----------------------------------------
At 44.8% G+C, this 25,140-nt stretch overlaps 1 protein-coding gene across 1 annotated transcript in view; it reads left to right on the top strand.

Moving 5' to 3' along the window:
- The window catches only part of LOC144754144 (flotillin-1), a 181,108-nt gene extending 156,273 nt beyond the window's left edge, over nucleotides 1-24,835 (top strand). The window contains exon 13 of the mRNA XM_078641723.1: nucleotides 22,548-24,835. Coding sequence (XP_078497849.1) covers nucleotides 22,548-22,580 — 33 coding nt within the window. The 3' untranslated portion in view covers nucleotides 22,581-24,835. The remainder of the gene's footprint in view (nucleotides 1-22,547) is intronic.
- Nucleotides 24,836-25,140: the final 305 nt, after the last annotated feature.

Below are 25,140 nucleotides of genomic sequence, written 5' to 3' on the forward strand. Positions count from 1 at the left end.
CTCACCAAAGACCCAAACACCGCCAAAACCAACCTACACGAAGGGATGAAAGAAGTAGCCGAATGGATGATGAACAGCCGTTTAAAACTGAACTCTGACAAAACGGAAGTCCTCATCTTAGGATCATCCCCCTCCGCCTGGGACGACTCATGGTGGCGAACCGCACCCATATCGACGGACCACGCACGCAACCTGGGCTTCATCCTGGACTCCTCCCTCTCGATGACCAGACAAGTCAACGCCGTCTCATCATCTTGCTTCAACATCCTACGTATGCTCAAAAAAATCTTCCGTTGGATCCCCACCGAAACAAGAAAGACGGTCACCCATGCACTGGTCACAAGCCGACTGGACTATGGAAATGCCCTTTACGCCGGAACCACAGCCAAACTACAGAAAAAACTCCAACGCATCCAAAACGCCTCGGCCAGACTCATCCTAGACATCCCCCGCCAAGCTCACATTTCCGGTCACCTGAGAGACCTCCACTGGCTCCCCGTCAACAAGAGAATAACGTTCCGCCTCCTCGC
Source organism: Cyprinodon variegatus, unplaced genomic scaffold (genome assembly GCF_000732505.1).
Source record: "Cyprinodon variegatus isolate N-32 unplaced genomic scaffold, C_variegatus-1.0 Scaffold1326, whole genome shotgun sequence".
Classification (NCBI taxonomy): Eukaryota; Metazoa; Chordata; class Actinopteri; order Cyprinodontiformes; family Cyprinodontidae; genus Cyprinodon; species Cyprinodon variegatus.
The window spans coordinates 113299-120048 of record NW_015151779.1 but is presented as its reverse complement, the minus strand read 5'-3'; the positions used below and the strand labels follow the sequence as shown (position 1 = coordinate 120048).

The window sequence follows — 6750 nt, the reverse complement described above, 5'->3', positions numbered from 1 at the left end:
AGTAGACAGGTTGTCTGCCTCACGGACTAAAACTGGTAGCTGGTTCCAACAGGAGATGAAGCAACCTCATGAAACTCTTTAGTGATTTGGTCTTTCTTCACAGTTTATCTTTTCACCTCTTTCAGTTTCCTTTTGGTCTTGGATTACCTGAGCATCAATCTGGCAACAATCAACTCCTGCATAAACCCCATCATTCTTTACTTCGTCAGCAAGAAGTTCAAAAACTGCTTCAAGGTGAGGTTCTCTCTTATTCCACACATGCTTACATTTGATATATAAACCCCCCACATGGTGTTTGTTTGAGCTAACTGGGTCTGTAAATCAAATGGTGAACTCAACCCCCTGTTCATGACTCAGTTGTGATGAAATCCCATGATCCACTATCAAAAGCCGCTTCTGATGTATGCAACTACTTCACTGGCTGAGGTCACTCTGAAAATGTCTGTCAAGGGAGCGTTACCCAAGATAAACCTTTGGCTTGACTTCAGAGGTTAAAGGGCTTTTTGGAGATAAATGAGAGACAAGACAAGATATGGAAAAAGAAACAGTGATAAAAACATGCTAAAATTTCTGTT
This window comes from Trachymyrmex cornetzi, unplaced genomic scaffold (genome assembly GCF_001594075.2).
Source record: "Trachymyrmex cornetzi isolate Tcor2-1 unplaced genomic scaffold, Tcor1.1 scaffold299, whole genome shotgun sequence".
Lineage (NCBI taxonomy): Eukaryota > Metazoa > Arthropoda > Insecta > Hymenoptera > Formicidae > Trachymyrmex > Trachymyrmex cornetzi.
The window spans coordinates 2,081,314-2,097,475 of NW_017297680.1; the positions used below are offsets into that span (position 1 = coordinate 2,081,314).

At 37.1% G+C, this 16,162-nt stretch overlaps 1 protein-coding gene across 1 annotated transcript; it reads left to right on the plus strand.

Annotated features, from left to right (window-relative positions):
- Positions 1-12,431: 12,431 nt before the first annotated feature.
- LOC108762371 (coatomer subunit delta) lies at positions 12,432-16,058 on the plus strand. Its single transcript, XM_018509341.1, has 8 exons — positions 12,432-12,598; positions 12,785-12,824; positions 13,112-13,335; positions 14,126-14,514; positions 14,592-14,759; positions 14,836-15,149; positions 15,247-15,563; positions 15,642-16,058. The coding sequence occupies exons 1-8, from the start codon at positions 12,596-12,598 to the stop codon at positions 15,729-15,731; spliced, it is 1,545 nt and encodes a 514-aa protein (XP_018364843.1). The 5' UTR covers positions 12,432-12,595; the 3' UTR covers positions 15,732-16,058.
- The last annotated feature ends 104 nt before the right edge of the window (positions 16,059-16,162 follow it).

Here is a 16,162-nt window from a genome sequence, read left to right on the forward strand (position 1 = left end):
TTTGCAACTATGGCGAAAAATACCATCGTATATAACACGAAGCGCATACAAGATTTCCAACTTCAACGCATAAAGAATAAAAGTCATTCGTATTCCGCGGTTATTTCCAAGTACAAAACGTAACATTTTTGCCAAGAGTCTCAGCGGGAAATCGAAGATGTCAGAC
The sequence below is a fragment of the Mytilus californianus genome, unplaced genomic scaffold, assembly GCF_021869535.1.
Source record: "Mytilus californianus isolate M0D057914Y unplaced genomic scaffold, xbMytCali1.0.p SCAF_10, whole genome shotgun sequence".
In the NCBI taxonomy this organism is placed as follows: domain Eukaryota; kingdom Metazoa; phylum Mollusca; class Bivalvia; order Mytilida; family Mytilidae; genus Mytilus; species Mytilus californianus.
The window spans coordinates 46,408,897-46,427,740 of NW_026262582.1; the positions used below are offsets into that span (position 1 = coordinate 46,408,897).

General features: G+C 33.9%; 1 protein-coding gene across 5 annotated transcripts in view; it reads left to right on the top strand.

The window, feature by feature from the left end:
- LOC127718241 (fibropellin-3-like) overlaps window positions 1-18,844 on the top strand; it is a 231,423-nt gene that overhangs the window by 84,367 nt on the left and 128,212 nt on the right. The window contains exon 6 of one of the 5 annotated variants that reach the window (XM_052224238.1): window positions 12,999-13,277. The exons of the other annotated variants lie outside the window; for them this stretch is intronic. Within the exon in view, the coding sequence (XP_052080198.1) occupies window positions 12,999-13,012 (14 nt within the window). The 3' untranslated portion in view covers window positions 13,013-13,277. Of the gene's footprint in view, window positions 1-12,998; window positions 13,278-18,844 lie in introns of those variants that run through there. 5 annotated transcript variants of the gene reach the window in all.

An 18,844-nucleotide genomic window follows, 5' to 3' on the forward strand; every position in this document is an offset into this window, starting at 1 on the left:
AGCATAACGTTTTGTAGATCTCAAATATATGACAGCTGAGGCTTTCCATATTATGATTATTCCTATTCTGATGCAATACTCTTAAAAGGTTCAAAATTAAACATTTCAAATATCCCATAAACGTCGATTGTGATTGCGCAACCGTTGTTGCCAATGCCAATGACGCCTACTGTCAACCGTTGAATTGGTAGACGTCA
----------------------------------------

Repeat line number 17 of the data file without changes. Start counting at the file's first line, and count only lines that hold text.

At 37.1% G+C, this 16,162-nt stretch overlaps 1 protein-coding gene across 1 annotated transcript; it reads left to right on the plus strand.